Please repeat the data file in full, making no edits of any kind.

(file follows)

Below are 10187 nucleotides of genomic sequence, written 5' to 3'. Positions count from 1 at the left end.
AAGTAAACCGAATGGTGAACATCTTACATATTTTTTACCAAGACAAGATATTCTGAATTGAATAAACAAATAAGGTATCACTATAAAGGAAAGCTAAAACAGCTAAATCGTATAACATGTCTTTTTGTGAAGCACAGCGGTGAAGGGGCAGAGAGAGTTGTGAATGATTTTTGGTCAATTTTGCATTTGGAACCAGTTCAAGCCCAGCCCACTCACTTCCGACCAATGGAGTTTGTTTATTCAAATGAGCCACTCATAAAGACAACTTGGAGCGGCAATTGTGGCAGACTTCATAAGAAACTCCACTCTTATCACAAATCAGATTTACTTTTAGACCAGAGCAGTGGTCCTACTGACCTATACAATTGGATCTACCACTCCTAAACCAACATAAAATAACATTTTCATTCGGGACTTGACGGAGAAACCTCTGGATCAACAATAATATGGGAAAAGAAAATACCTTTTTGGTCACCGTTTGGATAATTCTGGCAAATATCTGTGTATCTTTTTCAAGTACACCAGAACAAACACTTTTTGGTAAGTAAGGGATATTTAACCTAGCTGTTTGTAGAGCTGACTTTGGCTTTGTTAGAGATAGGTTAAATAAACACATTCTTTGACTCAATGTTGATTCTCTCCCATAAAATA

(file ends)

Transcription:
Below are 10187 nucleotides of genomic sequence, written 5' to 3'. Positions count from 1 at the left end.
AAGTAAACCGAATGGTGAACATCTTACATATTTTTTACCAAGACAAGATATTCTGAATTGAATAAACAAATAAGGTATCACTATAAAGGAAAGCTAAAACAGCTAAATCGTATAACATGTCTTTTTGTGAAGCACAGCGGTGAAGGGGCAGAGAGAGTTGTGAATGATTTTTGGTCAATTTTGCATTTGGAACCAGTTCAAGCCCAGCCCACTCACTTCCGACCAATGGAGTTTGTTTATTCAAATGAGCCACTCATAAAGACAACTTGGAGCGGCAATTGTGGCAGACTTCATAAGAAACTCCACTCTTATCACAAATCAGATTTACTTTTAGACCAGAGCAGTGGTCCTACTGACCTATACAATTGGATCTACCACTCCTAAACCAACATAAAATAACATTTTCATTCGGGACTTGACGGAGAAACCTCTGGATCAACAATAATATGGGAAAAGAAAATACCTTTTTGGTCACCGTTTGGATAATTCTGGCAAATATCTGTGTATCTTTTTCAAGTACACCAGAACAAACACTTTTTGGTAAGTAAGGGATATTTAACCTAGCTGTTTGTAGAGCTGACTTTGGCTTTGTTAGAGATAGGTTAAATAAACACATTCTTTGACTCAATGTTGATTCTCTCCCATAAAATA